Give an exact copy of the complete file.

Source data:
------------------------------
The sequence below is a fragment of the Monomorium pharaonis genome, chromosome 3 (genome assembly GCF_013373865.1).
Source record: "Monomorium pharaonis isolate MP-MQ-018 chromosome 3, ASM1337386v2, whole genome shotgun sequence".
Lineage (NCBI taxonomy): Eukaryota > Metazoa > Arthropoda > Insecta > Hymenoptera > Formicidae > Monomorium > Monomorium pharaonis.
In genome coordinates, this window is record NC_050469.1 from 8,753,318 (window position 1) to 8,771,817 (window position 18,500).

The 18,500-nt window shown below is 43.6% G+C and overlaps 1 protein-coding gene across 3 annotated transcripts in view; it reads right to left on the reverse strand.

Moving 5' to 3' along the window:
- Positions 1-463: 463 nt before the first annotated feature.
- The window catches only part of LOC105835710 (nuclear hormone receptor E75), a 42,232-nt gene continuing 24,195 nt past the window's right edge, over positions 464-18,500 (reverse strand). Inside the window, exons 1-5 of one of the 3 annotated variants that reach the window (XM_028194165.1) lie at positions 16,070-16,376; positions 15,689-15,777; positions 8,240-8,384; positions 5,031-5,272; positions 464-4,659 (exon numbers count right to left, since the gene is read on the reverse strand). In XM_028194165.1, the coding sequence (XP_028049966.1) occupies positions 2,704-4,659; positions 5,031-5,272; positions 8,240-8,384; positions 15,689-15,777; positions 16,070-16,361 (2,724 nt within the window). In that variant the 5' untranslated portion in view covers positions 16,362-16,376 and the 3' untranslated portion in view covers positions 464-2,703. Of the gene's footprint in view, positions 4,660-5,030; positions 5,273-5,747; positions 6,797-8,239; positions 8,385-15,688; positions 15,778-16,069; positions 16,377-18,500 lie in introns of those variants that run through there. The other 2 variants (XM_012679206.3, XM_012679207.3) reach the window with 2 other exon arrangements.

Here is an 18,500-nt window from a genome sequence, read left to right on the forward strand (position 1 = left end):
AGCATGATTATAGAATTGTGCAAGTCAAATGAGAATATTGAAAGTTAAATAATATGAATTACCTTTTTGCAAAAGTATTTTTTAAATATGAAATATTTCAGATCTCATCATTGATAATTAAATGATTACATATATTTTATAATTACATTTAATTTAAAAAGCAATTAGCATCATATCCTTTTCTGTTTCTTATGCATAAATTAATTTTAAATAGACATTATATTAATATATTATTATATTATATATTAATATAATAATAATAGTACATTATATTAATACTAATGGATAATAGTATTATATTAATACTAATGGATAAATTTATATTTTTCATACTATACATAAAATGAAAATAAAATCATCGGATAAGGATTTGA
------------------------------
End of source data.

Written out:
The sequence below is a fragment of the Monomorium pharaonis genome, chromosome 3 (genome assembly GCF_013373865.1).
Source record: "Monomorium pharaonis isolate MP-MQ-018 chromosome 3, ASM1337386v2, whole genome shotgun sequence".
Lineage (NCBI taxonomy): Eukaryota > Metazoa > Arthropoda > Insecta > Hymenoptera > Formicidae > Monomorium > Monomorium pharaonis.
In genome coordinates, this window is record NC_050469.1 from 8,753,318 (window position 1) to 8,771,817 (window position 18,500).

The 18,500-nt window shown below is 43.6% G+C and overlaps 1 protein-coding gene across 3 annotated transcripts in view; it reads right to left on the reverse strand.

Moving 5' to 3' along the window:
- Positions 1-463: 463 nt before the first annotated feature.
- The window catches only part of LOC105835710 (nuclear hormone receptor E75), a 42,232-nt gene continuing 24,195 nt past the window's right edge, over positions 464-18,500 (reverse strand). Inside the window, exons 1-5 of one of the 3 annotated variants that reach the window (XM_028194165.1) lie at positions 16,070-16,376; positions 15,689-15,777; positions 8,240-8,384; positions 5,031-5,272; positions 464-4,659 (exon numbers count right to left, since the gene is read on the reverse strand). In XM_028194165.1, the coding sequence (XP_028049966.1) occupies positions 2,704-4,659; positions 5,031-5,272; positions 8,240-8,384; positions 15,689-15,777; positions 16,070-16,361 (2,724 nt within the window). In that variant the 5' untranslated portion in view covers positions 16,362-16,376 and the 3' untranslated portion in view covers positions 464-2,703. Of the gene's footprint in view, positions 4,660-5,030; positions 5,273-5,747; positions 6,797-8,239; positions 8,385-15,688; positions 15,778-16,069; positions 16,377-18,500 lie in introns of those variants that run through there. The other 2 variants (XM_012679206.3, XM_012679207.3) reach the window with 2 other exon arrangements.

Here is an 18,500-nt window from a genome sequence, read left to right on the forward strand (position 1 = left end):
AGCATGATTATAGAATTGTGCAAGTCAAATGAGAATATTGAAAGTTAAATAATATGAATTACCTTTTTGCAAAAGTATTTTTTAAATATGAAATATTTCAGATCTCATCATTGATAATTAAATGATTACATATATTTTATAATTACATTTAATTTAAAAAGCAATTAGCATCATATCCTTTTCTGTTTCTTATGCATAAATTAATTTTAAATAGACATTATATTAATATATTATTATATTATATATTAATATAATAATAATAGTACATTATATTAATACTAATGGATAATAGTATTATATTAATACTAATGGATAAATTTATATTTTTCATACTATACATAAAATGAAAATAAAATCATCGGATAAGGATTTGA